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Prehabilitation is assessing injury risk in advance and providing training to avoid problems before they arise.  It should start with an initial assessment to make sure the program is personalised and addresses the specific needs of the person.

The concept Prehabilitation (or prehab) was first cited in a study in 1946 in the BMJ titled: Prehabilitation, Rehabilitation, and Revocation in the Army.  It described an experiment in which good housing, hygiene, and recreation combined with controlled physical training and education for a period of around two months was found to improve the health ratings of 85% of the 12,000 men who participated.  The report stated that the participants’ outlook on life also improved. Also, physical and psychological changes were ‘astonishingly easy’ to accomplish.
Since this time, prehabilitation has been adopted as either a preventative fitness program or pre-surgical program.  Whereas with rehabilitation (or rehab), we are undertaking something that is too late or has already ‘gone wrong’.  A large factor in functional fitness is flexibility and staying active generally.  Movement helps loosen up the body, keeping muscles limber.  Strengthening muscles as we lose muscle mass is also important.

How does Prehabilitation work in practice?

It is good to consider our daily life and to recognise areas of weakness such as for example whenever you hoover, you seem to feel your back hurt or if you are wondering if your mattress is supporting you enough.  These are likely precursor signs to demonstrate that we may have some inherent weaknesses which need addressing before injury has gotten a hold of us and could formally be classed as functional deficits.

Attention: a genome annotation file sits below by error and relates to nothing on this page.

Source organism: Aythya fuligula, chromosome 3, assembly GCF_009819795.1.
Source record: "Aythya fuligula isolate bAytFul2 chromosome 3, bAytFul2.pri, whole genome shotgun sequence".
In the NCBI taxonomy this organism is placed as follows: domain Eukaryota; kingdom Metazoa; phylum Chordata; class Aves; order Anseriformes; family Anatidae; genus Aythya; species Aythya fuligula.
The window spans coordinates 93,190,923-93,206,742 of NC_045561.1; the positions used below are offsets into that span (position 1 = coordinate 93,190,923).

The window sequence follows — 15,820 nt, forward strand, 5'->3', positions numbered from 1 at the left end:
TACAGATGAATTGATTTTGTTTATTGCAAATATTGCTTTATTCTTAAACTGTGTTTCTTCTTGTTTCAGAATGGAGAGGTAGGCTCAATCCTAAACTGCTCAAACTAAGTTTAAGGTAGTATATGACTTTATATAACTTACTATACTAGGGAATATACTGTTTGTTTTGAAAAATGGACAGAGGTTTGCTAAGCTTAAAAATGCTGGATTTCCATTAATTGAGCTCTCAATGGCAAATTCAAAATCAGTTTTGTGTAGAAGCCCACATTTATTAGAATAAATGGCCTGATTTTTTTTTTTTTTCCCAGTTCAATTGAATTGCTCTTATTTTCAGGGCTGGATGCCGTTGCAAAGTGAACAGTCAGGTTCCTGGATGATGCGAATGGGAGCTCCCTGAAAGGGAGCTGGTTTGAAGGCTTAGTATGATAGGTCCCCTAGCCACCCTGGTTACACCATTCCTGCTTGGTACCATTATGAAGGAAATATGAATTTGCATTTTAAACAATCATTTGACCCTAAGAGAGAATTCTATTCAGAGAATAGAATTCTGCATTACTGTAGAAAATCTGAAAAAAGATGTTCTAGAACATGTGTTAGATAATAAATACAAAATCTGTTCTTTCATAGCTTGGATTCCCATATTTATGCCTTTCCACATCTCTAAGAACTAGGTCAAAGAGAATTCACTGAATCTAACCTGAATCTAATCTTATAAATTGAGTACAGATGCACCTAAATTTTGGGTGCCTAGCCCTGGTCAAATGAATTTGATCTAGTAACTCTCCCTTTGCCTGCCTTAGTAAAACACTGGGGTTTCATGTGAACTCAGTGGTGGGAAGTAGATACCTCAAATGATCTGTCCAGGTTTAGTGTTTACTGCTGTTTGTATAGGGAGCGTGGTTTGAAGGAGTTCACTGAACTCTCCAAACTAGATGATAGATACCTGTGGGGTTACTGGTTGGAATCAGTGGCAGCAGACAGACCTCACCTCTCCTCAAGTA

We should learn and perform strength and conditioning exercises for muscles used in your particular daily tasks or sport.
Good footwear is something we try to ensure as part of the simplest prehabilitation programmes to all of our clients.  This would half a podiatrist’s demand as so many patient presentations are due to poor (too old) footwear.  A too tight shoe can cause a lifetime of ingrown toenail misery just for starters.  A too loose shoe can create excessive shear/blistering and this can be the very start of an ongoing retrocalcaneal bursitis which aesthetically for some is bothersome or pinch callosities.
Are you suffering from this condition or other foot problems? At The Chelsea Clinic, we can help. One of our podiatrist can assist and then recommend what treatments are best to get you back on track. ✅ Podiatrist South Kensington
Schedule an appointment here or you may call us at 44 (0) 207 101 4000📞



We hope you have a feetastic day! 👣☀️

-The Chelsea Clinic and Team




Check our blog about Blue Toe Syndrome here

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Paola Ash at the Chelsea Clinic

At The Chelsea clinic we have a very specific skill set with regards the foot and ankle. Pleased to offer a bespoke service which is tailored to the individual. With over 20 years experience in the Fitness and Healthcare industry we are registered and qualified with the Health Care Professions Council, the College of Podiatry and the General Osteopathic Council.